Text messaging in general practice useful but not without risks

A STUDY of UK GPs found that 38 per cent now use texting to communicate with patients.

An article by researchers published in the British Journal of General Practice reported on a telephone survey of 389 GPs to ascertain the prevalence of text messaging. This was followed by additional telephone surveys with 25 GPs who use text messaging and 26 who do not, and a written satisfaction survey given to 78 patients.

Time management was identified as the key advantage of text messaging among the 80 per cent GPs who used it, and confidentiality was reported as the principal concern among 69 per cent of the GPs who did not use texting. Most patients (99 per cent) were happy to receive text messages from their GP.

Data extracted from the IT systems of five consenting practices revealed that the number of text messages sent during the period from January 2013 to March 2016 increased by 40 per cent per annum.

Responding to findings, Professor Helen Stokes-Lampard, Chair of the Royal College of GPs, said: "Text messages are a straightforward technology that can be incredibly useful… They are a cheap and convenient way to get important messages to patients and one area that we have seen particular benefit is in reducing missed appointments through sending out text reminders.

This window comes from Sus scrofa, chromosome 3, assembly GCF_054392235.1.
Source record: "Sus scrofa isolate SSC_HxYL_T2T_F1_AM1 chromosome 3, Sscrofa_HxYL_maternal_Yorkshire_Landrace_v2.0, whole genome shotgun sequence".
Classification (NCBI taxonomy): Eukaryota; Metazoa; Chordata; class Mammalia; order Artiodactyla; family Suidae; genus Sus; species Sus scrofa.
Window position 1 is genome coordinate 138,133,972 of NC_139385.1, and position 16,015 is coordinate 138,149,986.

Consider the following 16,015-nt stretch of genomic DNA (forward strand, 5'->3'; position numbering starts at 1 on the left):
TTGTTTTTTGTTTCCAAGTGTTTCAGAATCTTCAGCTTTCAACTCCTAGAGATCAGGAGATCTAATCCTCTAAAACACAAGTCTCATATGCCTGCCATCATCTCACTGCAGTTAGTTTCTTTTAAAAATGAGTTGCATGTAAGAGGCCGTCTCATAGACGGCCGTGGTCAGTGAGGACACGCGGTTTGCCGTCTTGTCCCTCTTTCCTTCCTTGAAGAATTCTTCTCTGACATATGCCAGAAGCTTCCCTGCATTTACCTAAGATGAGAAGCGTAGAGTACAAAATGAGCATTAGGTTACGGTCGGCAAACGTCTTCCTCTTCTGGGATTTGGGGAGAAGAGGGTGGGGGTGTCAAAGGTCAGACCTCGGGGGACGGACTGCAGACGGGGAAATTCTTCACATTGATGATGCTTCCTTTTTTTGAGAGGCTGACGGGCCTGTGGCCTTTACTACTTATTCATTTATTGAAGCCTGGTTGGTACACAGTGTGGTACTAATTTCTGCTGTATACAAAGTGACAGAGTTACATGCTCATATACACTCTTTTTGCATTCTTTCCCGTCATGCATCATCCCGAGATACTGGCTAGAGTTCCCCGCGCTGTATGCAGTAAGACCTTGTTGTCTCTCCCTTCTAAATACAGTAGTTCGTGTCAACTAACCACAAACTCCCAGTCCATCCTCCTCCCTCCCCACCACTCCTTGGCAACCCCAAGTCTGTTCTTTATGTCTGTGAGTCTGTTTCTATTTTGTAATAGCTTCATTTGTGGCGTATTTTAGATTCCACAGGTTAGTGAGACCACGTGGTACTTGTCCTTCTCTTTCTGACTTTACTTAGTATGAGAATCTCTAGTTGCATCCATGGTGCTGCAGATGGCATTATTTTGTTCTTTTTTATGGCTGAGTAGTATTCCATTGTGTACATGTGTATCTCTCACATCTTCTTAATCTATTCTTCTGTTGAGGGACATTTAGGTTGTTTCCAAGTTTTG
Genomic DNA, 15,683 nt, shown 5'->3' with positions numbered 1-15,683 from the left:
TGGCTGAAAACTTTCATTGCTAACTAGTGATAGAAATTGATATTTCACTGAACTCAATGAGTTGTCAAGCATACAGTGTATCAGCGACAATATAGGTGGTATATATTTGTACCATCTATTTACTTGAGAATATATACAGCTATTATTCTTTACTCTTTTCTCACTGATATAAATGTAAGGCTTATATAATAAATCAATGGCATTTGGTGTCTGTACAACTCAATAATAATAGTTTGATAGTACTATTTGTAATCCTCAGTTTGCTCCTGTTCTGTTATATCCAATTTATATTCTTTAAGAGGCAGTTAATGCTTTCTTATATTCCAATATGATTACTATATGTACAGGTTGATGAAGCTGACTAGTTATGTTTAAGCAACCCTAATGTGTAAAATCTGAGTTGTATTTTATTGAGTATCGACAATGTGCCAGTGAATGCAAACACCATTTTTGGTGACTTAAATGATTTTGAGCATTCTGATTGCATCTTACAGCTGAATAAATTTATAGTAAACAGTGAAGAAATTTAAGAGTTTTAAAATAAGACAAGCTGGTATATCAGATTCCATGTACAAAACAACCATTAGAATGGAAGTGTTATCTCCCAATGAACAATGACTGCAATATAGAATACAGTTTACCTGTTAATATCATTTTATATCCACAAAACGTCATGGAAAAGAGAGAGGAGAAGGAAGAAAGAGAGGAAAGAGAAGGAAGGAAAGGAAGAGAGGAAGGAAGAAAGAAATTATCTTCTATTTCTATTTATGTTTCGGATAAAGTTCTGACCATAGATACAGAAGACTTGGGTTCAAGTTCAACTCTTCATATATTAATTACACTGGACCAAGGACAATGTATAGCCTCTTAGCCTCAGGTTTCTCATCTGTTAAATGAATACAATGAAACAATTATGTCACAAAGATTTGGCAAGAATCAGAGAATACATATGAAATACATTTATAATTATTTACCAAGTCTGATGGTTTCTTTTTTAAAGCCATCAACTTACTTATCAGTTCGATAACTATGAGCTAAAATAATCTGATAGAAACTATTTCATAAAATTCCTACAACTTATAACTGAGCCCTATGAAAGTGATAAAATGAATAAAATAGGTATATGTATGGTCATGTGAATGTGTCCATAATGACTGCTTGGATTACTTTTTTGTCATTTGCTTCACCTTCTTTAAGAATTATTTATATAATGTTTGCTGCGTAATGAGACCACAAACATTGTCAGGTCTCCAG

"However, we recognise the potential security limitations of texting especially to people who share their phones and GP practices will only send text messages to patients if they have given us permission to communicate with them in this way. In the main, we find our patients welcome this approach.

"If we need to get in touch with patients with sensitive information, such as test results that need further follow up, we would prefer to do this face to face or over the phone – but a text message can still be a useful prompt for a patient to contact the surgery to arrange this."